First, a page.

Has small business done what we expected it to do in 2014? Mostly, yes. The infographic below, from business process solutions company MicroSourcing Australasia, is from the beginning of the year and predicted what trends would be popular for business.
2014 has been the year of corporate social responsibility. Several companies have realized the benefits, both intrinsically and financially, that come from helping the surrounding community, while the companies that have been contributing continue to give more. Platforms like Givematcher have appeared, allowing monetary charitable donations to go further than ever before.
Customer relationships have also been a focus of the past year. More businesses are enlisting the help of big data to customise their marketing plans and to appeal to each individual. Obviously, customer relationships have always been the top priority, but this year saw the personalisation of marketing to suit each customer.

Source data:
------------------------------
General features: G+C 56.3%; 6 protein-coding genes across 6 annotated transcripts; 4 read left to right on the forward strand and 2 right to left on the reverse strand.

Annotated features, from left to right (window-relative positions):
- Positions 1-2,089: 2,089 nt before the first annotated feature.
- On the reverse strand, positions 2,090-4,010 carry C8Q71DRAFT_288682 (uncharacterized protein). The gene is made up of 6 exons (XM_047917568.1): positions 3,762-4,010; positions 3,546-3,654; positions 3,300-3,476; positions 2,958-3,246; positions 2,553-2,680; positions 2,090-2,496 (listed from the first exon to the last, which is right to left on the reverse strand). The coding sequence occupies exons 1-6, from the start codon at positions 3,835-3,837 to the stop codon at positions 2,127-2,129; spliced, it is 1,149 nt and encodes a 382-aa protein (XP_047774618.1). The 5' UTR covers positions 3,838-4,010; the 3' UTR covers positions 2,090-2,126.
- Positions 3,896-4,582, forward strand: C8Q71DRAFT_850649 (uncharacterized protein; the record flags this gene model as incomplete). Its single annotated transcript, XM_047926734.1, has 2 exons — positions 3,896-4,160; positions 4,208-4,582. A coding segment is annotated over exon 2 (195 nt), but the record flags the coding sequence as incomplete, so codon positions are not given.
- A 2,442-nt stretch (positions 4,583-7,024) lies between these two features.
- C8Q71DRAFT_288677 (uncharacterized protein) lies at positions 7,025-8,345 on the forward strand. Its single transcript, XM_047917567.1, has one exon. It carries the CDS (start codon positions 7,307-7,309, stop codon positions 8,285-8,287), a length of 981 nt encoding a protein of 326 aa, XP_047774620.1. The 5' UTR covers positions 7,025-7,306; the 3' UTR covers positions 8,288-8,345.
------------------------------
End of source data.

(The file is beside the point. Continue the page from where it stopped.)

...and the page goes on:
The cloud has influenced just about every arm of business, as long as companies are willing to invest in the technology. Cloud first technology has allowed companies to offload expensive data storage hardware, and to allow their companies to work from pretty much anywhere. This has encouraged the work from home trend, which lends to a better work/life balance and happier employees.
The cloud has also greatly contributed to companies financial management options, giving businesses the opportunity to simplify and outsource the job a little easier.
Social media continues to be on the cutting edge for marketing by giving companies several new venues to reach their customers at home, for a low cost. It’s lent itself to recruiting for human resources—how easy is it to post a job to LinkedIn?—as well as keeping shareholders and the public aware of company news.
And as more social media moves platform adopt advertising plans, like Twitter, Instagram, Snapchat and Pinterest have done or are in the process of doing, the doors will continue to open wider for companies big and small to capitalise on huge followings.